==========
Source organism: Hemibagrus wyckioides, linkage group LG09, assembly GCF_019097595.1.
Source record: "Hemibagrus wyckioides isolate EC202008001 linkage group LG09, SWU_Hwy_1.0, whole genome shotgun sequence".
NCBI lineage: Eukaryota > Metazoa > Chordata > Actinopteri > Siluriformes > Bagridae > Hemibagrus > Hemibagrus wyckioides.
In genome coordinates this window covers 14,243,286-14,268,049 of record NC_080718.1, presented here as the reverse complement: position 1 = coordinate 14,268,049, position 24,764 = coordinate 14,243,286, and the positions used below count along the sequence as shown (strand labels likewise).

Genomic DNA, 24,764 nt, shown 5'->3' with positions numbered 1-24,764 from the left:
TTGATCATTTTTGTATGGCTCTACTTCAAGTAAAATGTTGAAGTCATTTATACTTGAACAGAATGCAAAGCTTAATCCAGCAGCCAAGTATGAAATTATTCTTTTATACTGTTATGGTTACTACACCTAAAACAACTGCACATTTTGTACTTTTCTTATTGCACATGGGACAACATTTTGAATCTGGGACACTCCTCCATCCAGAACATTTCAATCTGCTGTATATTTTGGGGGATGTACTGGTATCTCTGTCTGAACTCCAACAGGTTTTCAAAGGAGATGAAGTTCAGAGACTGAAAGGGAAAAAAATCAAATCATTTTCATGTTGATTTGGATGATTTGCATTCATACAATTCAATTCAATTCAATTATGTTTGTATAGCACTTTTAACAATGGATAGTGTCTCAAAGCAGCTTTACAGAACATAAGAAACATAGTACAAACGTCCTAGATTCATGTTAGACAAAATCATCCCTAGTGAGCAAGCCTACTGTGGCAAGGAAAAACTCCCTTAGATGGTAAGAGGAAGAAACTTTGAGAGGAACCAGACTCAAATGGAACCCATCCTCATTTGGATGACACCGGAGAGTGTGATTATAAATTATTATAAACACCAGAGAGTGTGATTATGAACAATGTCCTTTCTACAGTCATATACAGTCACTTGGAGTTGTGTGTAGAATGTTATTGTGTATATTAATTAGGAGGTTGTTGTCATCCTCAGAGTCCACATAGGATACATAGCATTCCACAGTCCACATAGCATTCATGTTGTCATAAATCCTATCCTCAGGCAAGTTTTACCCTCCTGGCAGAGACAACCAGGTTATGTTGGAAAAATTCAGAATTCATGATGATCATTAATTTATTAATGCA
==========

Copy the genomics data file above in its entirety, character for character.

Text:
Source organism: Hemibagrus wyckioides, linkage group LG09, assembly GCF_019097595.1.
Source record: "Hemibagrus wyckioides isolate EC202008001 linkage group LG09, SWU_Hwy_1.0, whole genome shotgun sequence".
NCBI lineage: Eukaryota > Metazoa > Chordata > Actinopteri > Siluriformes > Bagridae > Hemibagrus > Hemibagrus wyckioides.
In genome coordinates this window covers 14,243,286-14,268,049 of record NC_080718.1, presented here as the reverse complement: position 1 = coordinate 14,268,049, position 24,764 = coordinate 14,243,286, and the positions used below count along the sequence as shown (strand labels likewise).

Genomic DNA, 24,764 nt, shown 5'->3' with positions numbered 1-24,764 from the left:
TTGATCATTTTTGTATGGCTCTACTTCAAGTAAAATGTTGAAGTCATTTATACTTGAACAGAATGCAAAGCTTAATCCAGCAGCCAAGTATGAAATTATTCTTTTATACTGTTATGGTTACTACACCTAAAACAACTGCACATTTTGTACTTTTCTTATTGCACATGGGACAACATTTTGAATCTGGGACACTCCTCCATCCAGAACATTTCAATCTGCTGTATATTTTGGGGGATGTACTGGTATCTCTGTCTGAACTCCAACAGGTTTTCAAAGGAGATGAAGTTCAGAGACTGAAAGGGAAAAAAATCAAATCATTTTCATGTTGATTTGGATGATTTGCATTCATACAATTCAATTCAATTCAATTATGTTTGTATAGCACTTTTAACAATGGATAGTGTCTCAAAGCAGCTTTACAGAACATAAGAAACATAGTACAAACGTCCTAGATTCATGTTAGACAAAATCATCCCTAGTGAGCAAGCCTACTGTGGCAAGGAAAAACTCCCTTAGATGGTAAGAGGAAGAAACTTTGAGAGGAACCAGACTCAAATGGAACCCATCCTCATTTGGATGACACCGGAGAGTGTGATTATAAATTATTATAAACACCAGAGAGTGTGATTATGAACAATGTCCTTTCTACAGTCATATACAGTCACTTGGAGTTGTGTGTAGAATGTTATTGTGTATATTAATTAGGAGGTTGTTGTCATCCTCAGAGTCCACATAGGATACATAGCATTCCACAGTCCACATAGCATTCATGTTGTCATAAATCCTATCCTCAGGCAAGTTTTACCCTCCTGGCAGAGACAACCAGGTTATGTTGGAAAAATTCAGAATTCATGATGATCATTAATTTATTAATGCA